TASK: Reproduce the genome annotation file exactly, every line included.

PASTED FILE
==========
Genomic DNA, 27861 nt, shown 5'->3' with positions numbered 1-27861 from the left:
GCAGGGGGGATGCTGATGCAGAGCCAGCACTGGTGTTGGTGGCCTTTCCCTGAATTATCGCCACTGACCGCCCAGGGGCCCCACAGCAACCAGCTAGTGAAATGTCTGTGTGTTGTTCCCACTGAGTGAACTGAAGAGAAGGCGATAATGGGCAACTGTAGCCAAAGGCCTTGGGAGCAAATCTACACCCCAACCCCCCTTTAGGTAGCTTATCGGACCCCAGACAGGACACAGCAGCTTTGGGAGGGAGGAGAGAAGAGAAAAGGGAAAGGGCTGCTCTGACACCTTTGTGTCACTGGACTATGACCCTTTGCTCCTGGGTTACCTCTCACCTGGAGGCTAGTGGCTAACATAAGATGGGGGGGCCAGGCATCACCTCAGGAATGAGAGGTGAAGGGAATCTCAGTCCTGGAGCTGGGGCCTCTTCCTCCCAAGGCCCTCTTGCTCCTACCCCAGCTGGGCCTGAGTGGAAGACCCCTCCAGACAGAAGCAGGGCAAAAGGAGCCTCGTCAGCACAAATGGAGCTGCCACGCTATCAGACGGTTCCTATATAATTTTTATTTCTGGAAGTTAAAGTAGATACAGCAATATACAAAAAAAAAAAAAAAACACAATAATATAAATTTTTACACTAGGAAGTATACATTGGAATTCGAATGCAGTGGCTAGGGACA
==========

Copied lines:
Genomic DNA, 27861 nt, shown 5'->3' with positions numbered 1-27861 from the left:
GCAGGGGGGATGCTGATGCAGAGCCAGCACTGGTGTTGGTGGCCTTTCCCTGAATTATCGCCACTGACCGCCCAGGGGCCCCACAGCAACCAGCTAGTGAAATGTCTGTGTGTTGTTCCCACTGAGTGAACTGAAGAGAAGGCGATAATGGGCAACTGTAGCCAAAGGCCTTGGGAGCAAATCTACACCCCAACCCCCCTTTAGGTAGCTTATCGGACCCCAGACAGGACACAGCAGCTTTGGGAGGGAGGAGAGAAGAGAAAAGGGAAAGGGCTGCTCTGACACCTTTGTGTCACTGGACTATGACCCTTTGCTCCTGGGTTACCTCTCACCTGGAGGCTAGTGGCTAACATAAGATGGGGGGGCCAGGCATCACCTCAGGAATGAGAGGTGAAGGGAATCTCAGTCCTGGAGCTGGGGCCTCTTCCTCCCAAGGCCCTCTTGCTCCTACCCCAGCTGGGCCTGAGTGGAAGACCCCTCCAGACAGAAGCAGGGCAAAAGGAGCCTCGTCAGCACAAATGGAGCTGCCACGCTATCAGACGGTTCCTATATAATTTTTATTTCTGGAAGTTAAAGTAGATACAGCAATATACAAAAAAAAAAAAAAAACACAATAATATAAATTTTTACACTAGGAAGTATACATTGGAATTCGAATGCAGTGGCTAGGGACA